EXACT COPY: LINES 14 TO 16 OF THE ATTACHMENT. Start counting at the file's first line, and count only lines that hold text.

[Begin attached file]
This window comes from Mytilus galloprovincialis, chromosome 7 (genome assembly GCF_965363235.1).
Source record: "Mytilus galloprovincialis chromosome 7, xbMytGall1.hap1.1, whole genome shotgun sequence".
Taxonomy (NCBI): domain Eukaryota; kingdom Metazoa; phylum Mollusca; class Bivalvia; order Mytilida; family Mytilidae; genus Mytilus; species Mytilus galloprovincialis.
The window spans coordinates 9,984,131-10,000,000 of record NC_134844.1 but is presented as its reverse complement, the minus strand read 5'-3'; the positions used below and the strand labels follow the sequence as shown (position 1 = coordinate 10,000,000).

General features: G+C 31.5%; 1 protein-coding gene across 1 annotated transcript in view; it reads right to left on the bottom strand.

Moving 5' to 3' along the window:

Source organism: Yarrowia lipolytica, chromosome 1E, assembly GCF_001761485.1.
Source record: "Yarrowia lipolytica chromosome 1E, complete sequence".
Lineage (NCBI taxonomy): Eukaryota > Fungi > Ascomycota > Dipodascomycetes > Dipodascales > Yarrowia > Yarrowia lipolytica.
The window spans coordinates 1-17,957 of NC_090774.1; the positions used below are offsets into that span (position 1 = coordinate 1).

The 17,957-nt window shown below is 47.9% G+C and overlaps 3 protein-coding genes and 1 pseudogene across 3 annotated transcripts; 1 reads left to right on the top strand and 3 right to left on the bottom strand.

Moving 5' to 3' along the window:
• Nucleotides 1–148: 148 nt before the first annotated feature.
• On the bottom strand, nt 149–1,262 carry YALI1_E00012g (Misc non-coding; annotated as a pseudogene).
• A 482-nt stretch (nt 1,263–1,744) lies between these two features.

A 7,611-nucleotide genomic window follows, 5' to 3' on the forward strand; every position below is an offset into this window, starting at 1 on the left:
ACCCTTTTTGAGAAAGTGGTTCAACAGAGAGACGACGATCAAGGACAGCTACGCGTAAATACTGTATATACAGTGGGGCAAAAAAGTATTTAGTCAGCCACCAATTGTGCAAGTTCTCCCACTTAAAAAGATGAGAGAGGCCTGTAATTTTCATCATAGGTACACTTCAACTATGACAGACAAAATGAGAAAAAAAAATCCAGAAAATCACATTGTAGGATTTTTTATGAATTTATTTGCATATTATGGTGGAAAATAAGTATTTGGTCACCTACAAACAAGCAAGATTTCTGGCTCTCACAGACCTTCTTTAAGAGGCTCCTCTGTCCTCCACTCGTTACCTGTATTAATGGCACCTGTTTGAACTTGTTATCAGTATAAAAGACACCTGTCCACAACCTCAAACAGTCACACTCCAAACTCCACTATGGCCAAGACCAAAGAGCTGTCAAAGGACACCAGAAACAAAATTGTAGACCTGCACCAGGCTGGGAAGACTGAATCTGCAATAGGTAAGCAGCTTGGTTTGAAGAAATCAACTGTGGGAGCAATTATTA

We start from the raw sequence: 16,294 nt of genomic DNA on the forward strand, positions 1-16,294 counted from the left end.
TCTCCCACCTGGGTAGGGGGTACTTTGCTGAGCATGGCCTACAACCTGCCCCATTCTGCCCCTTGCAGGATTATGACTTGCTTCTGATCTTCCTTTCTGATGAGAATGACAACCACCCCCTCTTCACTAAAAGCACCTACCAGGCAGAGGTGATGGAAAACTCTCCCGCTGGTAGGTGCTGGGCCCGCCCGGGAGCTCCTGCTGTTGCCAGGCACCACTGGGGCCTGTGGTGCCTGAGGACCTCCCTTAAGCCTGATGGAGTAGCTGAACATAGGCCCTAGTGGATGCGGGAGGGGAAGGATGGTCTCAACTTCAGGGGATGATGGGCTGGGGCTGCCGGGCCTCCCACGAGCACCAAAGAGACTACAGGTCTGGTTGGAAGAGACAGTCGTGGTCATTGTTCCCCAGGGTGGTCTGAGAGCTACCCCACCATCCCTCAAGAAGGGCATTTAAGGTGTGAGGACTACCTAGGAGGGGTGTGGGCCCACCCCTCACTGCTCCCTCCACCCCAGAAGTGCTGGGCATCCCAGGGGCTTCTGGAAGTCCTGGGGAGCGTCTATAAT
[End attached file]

• On the bottom strand, nt 149–1,262 carry YALI1_E00012g (Misc non-coding; annotated as a pseudogene).
• A 482-nt stretch (nt 1,263–1,744) lies between these two features.

A 7,611-nucleotide genomic window follows, 5' to 3' on the forward strand; every position below is an offset into this window, starting at 1 on the left: